The only hedges I want to see now are my own hedges being trimmed by a Mexican gardener. He’s a friend of mine, an honest nice guy, and Picasso with a weedeater. (I tried hiring a Japanese gardner but he subcontracted the actual labor to a group of Vietnamese workers.) But hedge funds for my investments? No way Jose. Bear Stearns had to admit that subprime issues had led to the meltdown of 2 of its hedge funds.
The free encyclopedia defines a hedge fund this way: “An investment company that uses high-risk techniques, such as borrowing money and selling short, in an effort to make extraordinary capital gains.” To keep my links legal you can click here to see other definitions.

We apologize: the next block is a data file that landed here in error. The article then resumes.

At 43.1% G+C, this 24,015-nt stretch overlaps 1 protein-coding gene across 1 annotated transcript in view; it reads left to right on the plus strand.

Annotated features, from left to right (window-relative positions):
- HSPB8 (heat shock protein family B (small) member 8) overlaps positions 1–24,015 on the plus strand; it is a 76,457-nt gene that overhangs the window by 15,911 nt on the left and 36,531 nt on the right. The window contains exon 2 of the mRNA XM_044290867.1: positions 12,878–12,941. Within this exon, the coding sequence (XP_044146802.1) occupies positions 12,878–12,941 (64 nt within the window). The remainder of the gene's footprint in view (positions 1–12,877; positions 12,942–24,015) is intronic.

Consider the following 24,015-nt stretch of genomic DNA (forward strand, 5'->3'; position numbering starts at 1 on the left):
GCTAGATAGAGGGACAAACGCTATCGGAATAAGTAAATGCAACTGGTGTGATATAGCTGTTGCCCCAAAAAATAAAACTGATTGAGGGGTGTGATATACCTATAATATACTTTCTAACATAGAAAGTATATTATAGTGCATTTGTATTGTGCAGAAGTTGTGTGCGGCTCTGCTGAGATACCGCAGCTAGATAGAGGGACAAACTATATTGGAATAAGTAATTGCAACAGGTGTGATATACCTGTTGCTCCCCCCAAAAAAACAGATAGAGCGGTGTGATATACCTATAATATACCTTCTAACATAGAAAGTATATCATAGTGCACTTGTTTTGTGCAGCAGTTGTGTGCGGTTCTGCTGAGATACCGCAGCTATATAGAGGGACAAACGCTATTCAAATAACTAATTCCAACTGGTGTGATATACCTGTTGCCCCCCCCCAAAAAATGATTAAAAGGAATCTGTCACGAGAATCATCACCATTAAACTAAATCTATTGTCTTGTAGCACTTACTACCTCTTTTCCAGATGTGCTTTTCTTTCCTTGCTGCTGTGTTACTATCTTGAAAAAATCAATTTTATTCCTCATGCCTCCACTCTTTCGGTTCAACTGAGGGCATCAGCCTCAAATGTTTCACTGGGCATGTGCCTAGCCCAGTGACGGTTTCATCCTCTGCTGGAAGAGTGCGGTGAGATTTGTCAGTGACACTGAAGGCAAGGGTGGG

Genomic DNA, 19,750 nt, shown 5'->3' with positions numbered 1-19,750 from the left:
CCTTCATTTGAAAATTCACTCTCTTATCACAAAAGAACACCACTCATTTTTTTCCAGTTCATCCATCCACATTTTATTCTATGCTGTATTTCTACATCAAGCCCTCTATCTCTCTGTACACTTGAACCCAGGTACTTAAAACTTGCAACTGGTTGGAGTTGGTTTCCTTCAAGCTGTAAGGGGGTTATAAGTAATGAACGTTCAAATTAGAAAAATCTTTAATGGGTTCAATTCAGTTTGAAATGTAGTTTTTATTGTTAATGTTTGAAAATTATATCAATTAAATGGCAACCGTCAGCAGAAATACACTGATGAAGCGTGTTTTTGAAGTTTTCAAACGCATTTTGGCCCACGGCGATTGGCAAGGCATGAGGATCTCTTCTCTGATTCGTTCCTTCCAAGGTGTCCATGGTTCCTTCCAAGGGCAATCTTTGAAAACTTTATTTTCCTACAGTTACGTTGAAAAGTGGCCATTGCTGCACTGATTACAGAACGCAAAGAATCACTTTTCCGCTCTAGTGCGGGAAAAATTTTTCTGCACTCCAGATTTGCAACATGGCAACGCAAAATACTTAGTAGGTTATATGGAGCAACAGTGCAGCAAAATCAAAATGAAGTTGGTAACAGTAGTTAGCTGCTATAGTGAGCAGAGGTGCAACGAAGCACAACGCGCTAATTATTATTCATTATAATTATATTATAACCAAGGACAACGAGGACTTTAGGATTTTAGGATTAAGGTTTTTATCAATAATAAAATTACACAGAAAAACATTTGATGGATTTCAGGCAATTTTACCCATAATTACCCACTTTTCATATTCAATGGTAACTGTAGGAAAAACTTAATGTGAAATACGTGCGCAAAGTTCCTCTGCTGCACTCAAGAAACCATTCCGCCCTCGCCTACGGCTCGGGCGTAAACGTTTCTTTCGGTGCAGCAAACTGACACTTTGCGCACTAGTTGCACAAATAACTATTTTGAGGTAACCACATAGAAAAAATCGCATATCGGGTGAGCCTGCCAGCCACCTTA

Some definitions call a hedge fund a fund, while others refer to the hedge fund as an investment vehicle. The word, when used as a noun (remember the old “person, place, or thing” technique) refers to a hedge fund as an actual company. For instance: “hedge fund – a flexible investment company for a small number of large investors (usually the minimum investment is $1 million); can use high-risk techniques (not allowed for mutual funds) such as short-selling and heavy leveraging”
Without a doubt hedge funds are best left to the wealthy and to big investment houses. That lets me out. After all, if I’m sitting here watching a guy trim a hedge with a weedeater. I have no business playing that game. But putting humor aside for a minute it is safe to say Bear Sterns knew the risks, but they may not have known the volatility of the bonds they were leveraging. That’s why it is so important to have truthful SEC filings and truthful statements about what is packed into bonds. A bond rating depends on facts, not speculation.